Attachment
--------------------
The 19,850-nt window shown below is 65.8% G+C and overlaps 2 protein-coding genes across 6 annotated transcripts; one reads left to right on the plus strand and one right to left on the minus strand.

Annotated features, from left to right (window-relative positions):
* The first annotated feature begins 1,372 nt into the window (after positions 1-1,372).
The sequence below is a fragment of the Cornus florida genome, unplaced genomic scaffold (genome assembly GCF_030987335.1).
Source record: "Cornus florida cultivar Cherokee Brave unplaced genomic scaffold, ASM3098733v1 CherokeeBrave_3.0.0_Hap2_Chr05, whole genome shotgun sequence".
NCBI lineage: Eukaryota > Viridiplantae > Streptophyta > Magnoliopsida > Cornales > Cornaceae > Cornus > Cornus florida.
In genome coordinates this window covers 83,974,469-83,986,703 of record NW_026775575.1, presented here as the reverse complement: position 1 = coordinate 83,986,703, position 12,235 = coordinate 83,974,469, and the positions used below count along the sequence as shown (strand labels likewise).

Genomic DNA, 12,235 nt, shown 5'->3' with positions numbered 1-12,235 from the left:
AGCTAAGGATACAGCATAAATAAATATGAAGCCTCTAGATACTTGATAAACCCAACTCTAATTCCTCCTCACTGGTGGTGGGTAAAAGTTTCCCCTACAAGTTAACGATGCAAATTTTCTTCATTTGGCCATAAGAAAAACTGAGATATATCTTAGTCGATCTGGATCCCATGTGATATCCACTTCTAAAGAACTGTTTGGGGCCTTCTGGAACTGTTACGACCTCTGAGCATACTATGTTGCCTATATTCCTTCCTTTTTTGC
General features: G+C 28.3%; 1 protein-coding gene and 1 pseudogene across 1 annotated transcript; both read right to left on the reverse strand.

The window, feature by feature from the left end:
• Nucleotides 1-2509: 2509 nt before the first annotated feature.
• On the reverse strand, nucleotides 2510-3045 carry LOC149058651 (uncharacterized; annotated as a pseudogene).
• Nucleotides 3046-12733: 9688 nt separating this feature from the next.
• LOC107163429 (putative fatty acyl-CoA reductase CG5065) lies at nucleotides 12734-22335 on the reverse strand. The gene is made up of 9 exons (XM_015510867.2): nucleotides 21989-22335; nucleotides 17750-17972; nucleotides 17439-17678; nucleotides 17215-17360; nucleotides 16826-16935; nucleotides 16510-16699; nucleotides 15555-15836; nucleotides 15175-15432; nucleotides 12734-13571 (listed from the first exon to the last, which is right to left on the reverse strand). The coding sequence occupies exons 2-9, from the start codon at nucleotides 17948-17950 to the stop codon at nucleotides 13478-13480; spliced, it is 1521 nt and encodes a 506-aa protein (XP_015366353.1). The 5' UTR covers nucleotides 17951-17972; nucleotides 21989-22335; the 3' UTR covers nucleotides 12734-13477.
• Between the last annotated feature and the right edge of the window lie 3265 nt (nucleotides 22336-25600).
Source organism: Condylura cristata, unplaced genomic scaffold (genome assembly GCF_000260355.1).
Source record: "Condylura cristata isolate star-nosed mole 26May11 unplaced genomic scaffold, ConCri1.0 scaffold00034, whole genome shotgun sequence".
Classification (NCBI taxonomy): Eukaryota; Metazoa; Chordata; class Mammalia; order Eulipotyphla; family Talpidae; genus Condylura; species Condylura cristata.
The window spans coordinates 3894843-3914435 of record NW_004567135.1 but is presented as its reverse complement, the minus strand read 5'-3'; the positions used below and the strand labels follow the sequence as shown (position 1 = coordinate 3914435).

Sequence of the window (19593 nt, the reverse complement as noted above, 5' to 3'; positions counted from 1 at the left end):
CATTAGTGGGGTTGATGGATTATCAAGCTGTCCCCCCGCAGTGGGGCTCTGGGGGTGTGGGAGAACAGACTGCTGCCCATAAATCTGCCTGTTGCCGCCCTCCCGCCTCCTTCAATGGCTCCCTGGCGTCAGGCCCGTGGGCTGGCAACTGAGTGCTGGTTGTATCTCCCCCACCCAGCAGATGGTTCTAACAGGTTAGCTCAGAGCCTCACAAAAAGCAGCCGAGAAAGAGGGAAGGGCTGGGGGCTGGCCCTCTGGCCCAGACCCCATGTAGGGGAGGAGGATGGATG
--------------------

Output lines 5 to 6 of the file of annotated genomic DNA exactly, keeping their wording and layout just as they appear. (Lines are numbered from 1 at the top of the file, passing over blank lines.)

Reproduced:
Source record: "Cornus florida cultivar Cherokee Brave unplaced genomic scaffold, ASM3098733v1 CherokeeBrave_3.0.0_Hap2_Chr05, whole genome shotgun sequence".
NCBI lineage: Eukaryota > Viridiplantae > Streptophyta > Magnoliopsida > Cornales > Cornaceae > Cornus > Cornus florida.